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Posted by on 14 Sep, 2021 in Australian Crime Fiction, Bestseller, British Crime, British Thrillers, Canberra Weekly, Crime, Domestic Suspense, Outback Crime, serial killer thriller, Spy Fiction, Thriller | 6 comments



2021 Best of So Far Collage

I have been doing some spring cleaning, sorting through the books I have read so far this year and excitedly picking out the most promising books to be released before the end of the year.

Later this week I will be posting on the major releases to still to come, but for now I thought I would do up a list of my favourite books of 2021, so far.

Three quarters of the year is nearly over, and we have already seen some terrific releases from new and established authors. The following lists set out, in no particular order, six or so of my favourite crime, thriller and debuts releases of 2021.

The division between crime novels and thrillers is rather arbitrary, but I have tended to follow the advice of George Easter at Deadly Pleasures, and applied the term thriller to books which feature a fast pace, a protagonist in danger, lots of action, usually a deadline or two and the focus is on saving someone or something. And most importantly, there are no cats! Some of the books below, such as John Connolly’s The Nameless Ones, could fit in either grouping, but I have shoehorned them into the category which seems the most logical to me.

I have provided some brief words under each of the books and a link to my longer reviews, if you want to check out in more detail what I thought (but no spoilers).

Firstly, the crime novels.


Razorblade Tears by S. A. Cosby (Headline)

S. A. Cosby’s Blacktop Wasteland was the stand-out crime novel of 2020. A powerful heist novel with a large dose of social commentary and fine writing, it deservedly won praise and awards from around the world. Now Cosby has followed it up with the equally impressive Razorblade Tears, about two fathers, one white and one black, seeking revenge for the murder of their sons. I suspect that it will follow Blacktop Wasteland in winning a lot of awards.

When You Are Mine by Michael Robotham (Hachette)

Michael Robotham is one of my favourite authors. He rarely, if ever disappoints, and When You Are Mine (Hachette) is another first class read. It features a new engaging protagonist in the form of promising young London police officer Philomena (Phil) McCarthy, who gets in deep trouble when she pursues a domestic violence case against a popular police detective. A well written and engaging novel.

The Killing Kind by Jane Casey (Harper Collins)

Jane Casey’s stand alone novel, The Killing Kind (Harper Collins), plays some clever variations on the usual serial stalker theme, with London barrister Ingrid Lewis trying to escape the attention of a disgruntled former client. A very carefully crafted and totally absorbing mystery that builds to an exciting conclusion and several clever twists, most of which I did not see coming at all.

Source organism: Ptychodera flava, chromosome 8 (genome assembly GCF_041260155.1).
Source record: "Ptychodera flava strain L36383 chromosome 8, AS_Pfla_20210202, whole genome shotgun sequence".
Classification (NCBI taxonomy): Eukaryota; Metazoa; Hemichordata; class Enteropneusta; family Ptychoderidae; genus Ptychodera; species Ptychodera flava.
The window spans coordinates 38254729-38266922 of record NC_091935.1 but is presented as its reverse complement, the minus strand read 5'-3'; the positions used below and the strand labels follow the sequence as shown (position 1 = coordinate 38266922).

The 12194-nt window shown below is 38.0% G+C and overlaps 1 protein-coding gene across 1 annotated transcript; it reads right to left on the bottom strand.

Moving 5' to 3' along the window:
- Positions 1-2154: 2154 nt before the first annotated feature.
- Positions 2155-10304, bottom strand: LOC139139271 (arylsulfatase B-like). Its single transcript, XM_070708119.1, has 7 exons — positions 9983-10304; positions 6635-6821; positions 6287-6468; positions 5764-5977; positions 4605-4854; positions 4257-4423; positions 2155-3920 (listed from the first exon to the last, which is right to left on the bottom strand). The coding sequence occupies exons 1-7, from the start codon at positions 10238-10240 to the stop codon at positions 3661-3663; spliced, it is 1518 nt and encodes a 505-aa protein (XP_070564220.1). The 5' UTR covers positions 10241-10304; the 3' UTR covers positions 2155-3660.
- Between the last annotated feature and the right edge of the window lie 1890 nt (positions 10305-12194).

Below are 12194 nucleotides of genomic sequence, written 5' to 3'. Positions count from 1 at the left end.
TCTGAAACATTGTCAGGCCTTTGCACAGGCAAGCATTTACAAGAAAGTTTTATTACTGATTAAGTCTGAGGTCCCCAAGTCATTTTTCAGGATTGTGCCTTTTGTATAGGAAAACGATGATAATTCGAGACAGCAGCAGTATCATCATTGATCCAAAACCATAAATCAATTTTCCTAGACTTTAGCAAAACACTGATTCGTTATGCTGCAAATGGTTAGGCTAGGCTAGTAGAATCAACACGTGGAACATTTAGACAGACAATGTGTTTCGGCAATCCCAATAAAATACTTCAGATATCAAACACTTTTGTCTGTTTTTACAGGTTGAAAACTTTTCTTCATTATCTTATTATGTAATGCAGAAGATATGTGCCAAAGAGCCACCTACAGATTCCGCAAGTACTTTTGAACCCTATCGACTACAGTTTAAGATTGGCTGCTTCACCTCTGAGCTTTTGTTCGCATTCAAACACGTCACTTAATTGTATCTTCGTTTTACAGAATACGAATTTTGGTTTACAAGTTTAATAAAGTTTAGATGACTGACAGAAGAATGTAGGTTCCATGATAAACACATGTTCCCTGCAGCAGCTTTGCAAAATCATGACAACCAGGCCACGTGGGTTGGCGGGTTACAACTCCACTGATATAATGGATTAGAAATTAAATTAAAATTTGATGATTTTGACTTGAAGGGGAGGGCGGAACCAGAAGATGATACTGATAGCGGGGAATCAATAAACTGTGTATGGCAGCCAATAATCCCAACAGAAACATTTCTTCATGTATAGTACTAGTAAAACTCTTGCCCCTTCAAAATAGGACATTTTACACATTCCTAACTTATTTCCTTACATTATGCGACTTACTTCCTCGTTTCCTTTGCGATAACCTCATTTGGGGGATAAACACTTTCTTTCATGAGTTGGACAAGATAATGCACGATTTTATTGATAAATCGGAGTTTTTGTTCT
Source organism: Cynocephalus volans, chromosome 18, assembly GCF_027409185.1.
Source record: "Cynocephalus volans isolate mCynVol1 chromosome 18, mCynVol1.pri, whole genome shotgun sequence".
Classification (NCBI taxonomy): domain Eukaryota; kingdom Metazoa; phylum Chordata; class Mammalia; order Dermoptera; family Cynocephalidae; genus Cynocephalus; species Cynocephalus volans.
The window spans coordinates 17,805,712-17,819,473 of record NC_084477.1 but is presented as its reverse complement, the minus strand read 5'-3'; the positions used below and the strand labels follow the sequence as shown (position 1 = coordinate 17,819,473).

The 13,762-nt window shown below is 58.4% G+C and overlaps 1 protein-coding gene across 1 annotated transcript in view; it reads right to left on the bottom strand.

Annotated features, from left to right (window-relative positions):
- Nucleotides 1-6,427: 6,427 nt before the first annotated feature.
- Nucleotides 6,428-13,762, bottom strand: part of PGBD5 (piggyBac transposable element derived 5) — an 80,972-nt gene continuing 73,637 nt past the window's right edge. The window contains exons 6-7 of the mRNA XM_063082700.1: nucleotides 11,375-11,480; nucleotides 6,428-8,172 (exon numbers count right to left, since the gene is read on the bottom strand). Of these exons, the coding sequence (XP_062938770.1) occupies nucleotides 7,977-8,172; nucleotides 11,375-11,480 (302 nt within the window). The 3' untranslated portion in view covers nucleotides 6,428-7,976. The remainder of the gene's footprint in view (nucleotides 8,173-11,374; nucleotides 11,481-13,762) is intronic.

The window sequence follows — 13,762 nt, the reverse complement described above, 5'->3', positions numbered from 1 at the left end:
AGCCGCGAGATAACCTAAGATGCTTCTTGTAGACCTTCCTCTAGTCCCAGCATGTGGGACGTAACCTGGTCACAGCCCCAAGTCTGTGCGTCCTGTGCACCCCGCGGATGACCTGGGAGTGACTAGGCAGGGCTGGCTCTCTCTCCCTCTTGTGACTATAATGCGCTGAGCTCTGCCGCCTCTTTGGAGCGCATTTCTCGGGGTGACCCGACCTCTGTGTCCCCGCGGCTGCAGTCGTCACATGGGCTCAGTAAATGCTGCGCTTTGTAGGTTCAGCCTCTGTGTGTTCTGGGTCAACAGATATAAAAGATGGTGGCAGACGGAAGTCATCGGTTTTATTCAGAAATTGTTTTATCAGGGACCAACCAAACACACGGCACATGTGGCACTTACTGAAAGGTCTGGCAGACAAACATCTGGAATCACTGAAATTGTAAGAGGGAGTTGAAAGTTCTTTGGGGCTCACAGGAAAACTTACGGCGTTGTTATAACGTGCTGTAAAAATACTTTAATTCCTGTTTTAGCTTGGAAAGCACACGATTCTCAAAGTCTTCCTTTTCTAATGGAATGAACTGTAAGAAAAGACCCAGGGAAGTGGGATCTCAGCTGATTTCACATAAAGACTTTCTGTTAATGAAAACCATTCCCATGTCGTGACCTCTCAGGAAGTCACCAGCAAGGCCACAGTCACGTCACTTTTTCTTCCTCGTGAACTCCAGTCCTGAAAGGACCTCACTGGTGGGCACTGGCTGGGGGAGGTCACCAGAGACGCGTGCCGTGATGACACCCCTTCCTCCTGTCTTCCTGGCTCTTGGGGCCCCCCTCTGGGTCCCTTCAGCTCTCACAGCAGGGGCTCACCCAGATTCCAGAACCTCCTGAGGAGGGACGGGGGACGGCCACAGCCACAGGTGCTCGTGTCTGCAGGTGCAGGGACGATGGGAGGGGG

The Deep by Kyle Perry (Michael Joseph)

Kyle Perry’s The Bluffs was one of the stand-out Australian crime fiction debuts of 2020. Set in the remote wilderness of Tasmania’s Great Western Tiers it was a tightly constructed and gripping story.  With The Deep (Michael Joseph) Perry shifts the action to the rugged and dangerous coast of south-eastern Tasmania and has produced another strong book about drugs and corruption in a picturesque part of Australia.  An exquisitely plotted and well written story that confirms Perry’s status as a rising star of Australian crime writing.

The Housemate by Sarah Bailey (Allen & Unwin)

Another impressive Australian crime novel is provided by Sarah Bailey with her richly plotted The Housemate (Allen & Unwin). A clever, cold case crime novel with dual timelines set nine years apart, it is an impressive mystery that reminded me of Val McDermid’s early stand alone novels. There is depth and complexity to the plot, and the characters are credible and interesting. The story darts in unexpected directions and Bailey unleashes several good surprises in the final pages. A very good read.

The Dark Remains by Ian Rankin and William McIlvanney (Canongate)

Ian Rankin’s completion of uncompleted novel left by the ‘godfather of tartan noir’, William McIlvanney, is one of the stand out of novels of 2021. Set in Glasgow in 1972, The Dark Remains is a tough, gritty tale that convincingly captures the style of the original Laidlaw novels. The dialogue sparkles and the tension steadily mounts as Rankin takes Laidlaw down some dark streets in search of the killer of a major criminal. Top notch!

The Long Game by Simon Rowell (Text)

Simon Rowell’s The Long Game (Text) takes the list to seven, but I could not leave it off. The Long Game is a very entertaining crime novel that is elevated above much of the competition by its easy flowing style, nicely limned characters, vivid descriptions of Melbourne’s beachside suburbs and strong sense of credibility.  It was a pleasure to read.

In addition to the above, there were several other novels that I could have easily added to the list, including
M. W. Craven’s Dead Ground, Michael Brissenden’s Dead Letters and Charlie Donlea’s Twenty Years Later.


Slough House by Mick Herron (John Murray)

The seventh book in Mick Herron’s highly acclaimed series about Jackson Lamb and the ‘slow horses’ of Slough House was probably the most eagerly awaited spy fiction release of 2021 and Slough House (John Murray) certainly did not disappoint with its twisty plot, superbly etched characters and wry touches of humour. A must for all fans of British espionage fiction.

The Old Enemy by Henry Porter (Quercus)

Another long awaited British spy novel, which did not disappoint was Henry Porter’s The Old Enemy (Quercus). The third in Porter’s series about former MI6 agent Paul Samson, The Old Enemy offered a good plot, plenty of surprises, some touching moments of poignancy and enough convincing modern spy craft to satisfy even the most demanding armchair spook. A terrific read.

The Nameless Ones by John Connolly (Hodder & Stoughton)